Fixing our housing crisis is an opportunity to improve the lives of our people and reinvigorate our economy, that's what I learnt from talking to officials in South Tyrol.

The mostly German-speaking region in Italy took on the threat posed by second homes decades ago and now there is no looking back as I found out during a fascinating and wide-reaching conversation with the regional government’s head of planning.

South Tyrol, a region in the northeast of Italy, has many similarities to Wales.

It’s mountainous, with an economy dependent on tourism, home to several languages – German, Italian and Ladin - with its residents wearing several identities.

While today it’s a picture of serenity, it wasn’t always a haven of peace and tranquillity.

South Tyrol was part of the Austro-Hungarian Empire which collapsed following the First World War and was then annexed by Italy.

The region then suffered under Mussolini’s fascists, who were pushing for the Italinisation of the whole state.

German speakers were severely discriminated against, with the repression of the German language and the mass migration of Italian speakers to the region.

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The ghost of Mussolini hung over the region for decades, resulting in conflict and increased calls for autonomy.

This led to an agreement in 1972 to fully establish an autonomous region.

The agreement is widely recognised as the gold standard for conflict resolutions.

Today, people in South Tyrol have to declare their identity on official forms, either German or Italian, and public funds are allocated accordingly.

It’s a very crude policy to try and reverse the fascist legacy, but it also, in turn, discriminates against those who identify as Italians or Ladins.

This potted history is important to understand the context of their housing policies. Because the discrimination suffered by Tyrolians, and the demand for autonomy lead to the autonomous government introducing rules to ensure housing for the people of the region (and consequently prevent second homes) as far back as the 1970s.

Italy has devolved much power to its regions over the last two decades, but the autonomous government of South Tyrol has significant control over most of its domestic affairs.

Following the 1972 and 1992 agreements which resulted in peace and greater regional cooperation, and also the increased demands for greater autonomy and indeed independence, the Italian Government furnished the region with millions of Liras.

This money was spent to good effect, ensuring that each community had the best and most efficient infrastructure. Consequently, internal migration is extremely low in South Tyrol, because each community has all of the basic services and excellent infrastructure required to allow citizens to stay in their home communities should they wish.

The fascist Italinisation policies, which forced the mass migration into the region led to the newly autonomous region developing its radical housing policies.

Rules were put in place to prevent outsiders from moving into the region unless those people could prove that their families were from there or that they had a job there.

And these radical housing policies have continued through to today. Whenever a new residential area is developed 60 per cent of those houses must be reserved for social housing.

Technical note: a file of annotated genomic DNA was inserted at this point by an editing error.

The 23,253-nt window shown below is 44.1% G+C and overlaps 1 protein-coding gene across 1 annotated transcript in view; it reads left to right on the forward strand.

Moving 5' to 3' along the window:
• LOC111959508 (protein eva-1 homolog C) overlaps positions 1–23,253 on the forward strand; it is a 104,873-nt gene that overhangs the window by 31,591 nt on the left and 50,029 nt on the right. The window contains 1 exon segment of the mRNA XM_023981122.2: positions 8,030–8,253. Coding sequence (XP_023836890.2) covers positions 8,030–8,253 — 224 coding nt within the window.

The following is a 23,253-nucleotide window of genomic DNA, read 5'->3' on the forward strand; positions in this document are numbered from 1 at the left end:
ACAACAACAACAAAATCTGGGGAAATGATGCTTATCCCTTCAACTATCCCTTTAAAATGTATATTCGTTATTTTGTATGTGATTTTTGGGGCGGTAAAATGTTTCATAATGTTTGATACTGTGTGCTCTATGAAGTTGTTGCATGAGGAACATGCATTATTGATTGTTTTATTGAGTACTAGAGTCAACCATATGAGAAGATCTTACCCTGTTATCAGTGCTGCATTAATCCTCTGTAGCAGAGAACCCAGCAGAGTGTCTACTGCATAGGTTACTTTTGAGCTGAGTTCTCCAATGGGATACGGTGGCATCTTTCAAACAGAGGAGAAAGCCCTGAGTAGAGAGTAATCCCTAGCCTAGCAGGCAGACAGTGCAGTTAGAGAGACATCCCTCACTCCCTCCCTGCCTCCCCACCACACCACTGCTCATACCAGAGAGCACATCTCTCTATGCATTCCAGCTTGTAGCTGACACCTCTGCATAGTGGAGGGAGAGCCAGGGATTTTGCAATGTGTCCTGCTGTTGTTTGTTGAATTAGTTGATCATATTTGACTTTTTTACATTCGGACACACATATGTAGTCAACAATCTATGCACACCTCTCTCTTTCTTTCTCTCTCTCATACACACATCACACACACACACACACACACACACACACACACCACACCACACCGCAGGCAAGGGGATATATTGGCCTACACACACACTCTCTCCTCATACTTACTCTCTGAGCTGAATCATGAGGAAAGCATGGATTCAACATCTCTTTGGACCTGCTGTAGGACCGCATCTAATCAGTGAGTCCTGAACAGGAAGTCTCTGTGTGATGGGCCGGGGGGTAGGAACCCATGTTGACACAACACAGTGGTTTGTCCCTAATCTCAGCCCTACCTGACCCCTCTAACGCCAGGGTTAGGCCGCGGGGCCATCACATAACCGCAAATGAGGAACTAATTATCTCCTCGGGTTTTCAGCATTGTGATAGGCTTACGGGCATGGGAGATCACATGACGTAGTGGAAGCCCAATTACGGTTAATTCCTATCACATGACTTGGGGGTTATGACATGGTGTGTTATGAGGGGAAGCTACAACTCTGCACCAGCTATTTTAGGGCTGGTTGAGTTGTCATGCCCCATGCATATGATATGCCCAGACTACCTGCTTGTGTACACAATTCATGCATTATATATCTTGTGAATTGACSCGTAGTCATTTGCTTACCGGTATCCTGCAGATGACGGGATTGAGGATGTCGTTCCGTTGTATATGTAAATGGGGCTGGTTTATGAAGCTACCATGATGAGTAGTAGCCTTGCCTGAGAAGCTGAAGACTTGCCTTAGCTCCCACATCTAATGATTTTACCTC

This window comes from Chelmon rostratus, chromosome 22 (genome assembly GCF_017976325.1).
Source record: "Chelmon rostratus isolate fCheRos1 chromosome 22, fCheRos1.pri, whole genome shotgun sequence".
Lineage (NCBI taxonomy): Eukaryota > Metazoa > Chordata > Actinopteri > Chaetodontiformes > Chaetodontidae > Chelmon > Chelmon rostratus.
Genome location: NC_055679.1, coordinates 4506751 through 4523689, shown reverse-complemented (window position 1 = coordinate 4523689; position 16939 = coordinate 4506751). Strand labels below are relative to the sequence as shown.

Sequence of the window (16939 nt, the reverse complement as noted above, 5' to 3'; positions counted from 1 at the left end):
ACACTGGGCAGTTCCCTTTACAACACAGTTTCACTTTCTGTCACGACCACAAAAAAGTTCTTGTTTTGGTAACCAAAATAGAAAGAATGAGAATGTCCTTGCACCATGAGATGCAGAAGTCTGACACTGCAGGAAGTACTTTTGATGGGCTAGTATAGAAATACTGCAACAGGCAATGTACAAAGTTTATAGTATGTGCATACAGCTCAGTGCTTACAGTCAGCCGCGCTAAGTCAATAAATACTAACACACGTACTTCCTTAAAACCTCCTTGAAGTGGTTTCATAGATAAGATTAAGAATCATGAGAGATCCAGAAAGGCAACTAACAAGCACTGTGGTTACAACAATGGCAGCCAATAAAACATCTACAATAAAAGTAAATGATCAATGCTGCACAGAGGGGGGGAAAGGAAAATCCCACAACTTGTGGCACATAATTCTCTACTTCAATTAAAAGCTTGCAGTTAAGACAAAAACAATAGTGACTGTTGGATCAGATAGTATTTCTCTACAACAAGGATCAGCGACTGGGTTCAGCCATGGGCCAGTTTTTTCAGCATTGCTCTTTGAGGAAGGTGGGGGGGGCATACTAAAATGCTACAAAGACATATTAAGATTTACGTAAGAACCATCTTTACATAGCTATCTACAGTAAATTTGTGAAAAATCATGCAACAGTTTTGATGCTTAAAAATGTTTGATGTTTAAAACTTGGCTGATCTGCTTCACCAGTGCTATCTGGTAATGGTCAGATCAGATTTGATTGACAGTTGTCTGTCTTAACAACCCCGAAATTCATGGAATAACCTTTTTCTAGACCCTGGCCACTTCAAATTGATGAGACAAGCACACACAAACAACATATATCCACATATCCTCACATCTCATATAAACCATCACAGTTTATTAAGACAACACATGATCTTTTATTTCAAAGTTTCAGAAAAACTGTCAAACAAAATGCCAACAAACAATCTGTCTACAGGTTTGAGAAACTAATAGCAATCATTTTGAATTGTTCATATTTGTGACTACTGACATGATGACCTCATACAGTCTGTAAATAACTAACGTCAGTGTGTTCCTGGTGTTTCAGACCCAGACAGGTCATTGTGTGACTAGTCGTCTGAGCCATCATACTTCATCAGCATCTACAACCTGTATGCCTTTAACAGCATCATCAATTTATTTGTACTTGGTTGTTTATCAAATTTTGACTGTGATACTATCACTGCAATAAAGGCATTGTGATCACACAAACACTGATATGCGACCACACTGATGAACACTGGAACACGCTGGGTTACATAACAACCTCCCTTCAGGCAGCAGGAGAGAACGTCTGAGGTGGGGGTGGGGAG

Of the remaining houses, 60 per cent must be reserved for ‘first houses’.

Only 16 per cent of the houses in South Tyrol are completely free of regulation on the open market. This section of the market is extremely expensive.

In a region of deep valleys and high mountains, less than 6 per cent of land is suitable for habitation. So suitable land is not only rare but very expensive.

Nevertheless, the government continue to ensure that housing is developed according to need, not greed. No totally privately-owned residential area is legally possible.

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Any development must be a partnership between the private owners and the public authorities.

This is automatically established when an area is designated for residential expansion.

Each development ensures a mix of houses, from social to first time, to open market. There is no tax on building first homes, but the tax on building second homes is extremely high.

Today South Tyrol is in the top 10 most prosperous regions of Europe and has the highest GDP in Italy.

They have a booming tourism economy, with 33 million nights spent there by tourists in 2019.

Their building trade is booming, and the housing sector is content. This is the polar opposite of what we hear in Wales when we even mention introducing steps to control the housing market.

Here, the Conservatives and their acolytes falsely claim that any control on the second homes housing market would damage tourism and other sectors.

The experience of South Tyrol tells the opposite story.

They took immediate action to clamp down on second homes and ensure that housing was developed according to need and made affordable for their residents in the very early days of their autonomy.

With over 40 years of this policy, there is now no question as to its validity or need.

Indeed, as Virna Bussadori, the regions head of nature, landscape and spatial development department told me: “With second homes the sense of community gets lost.

"They are very expensive on the whole community – you need to maintain the infrastructure all year round. Here our small communities are lively and active."

These policies have not impacted their economic growth. Their economy is flourishing, with the tourist and building trade booming.

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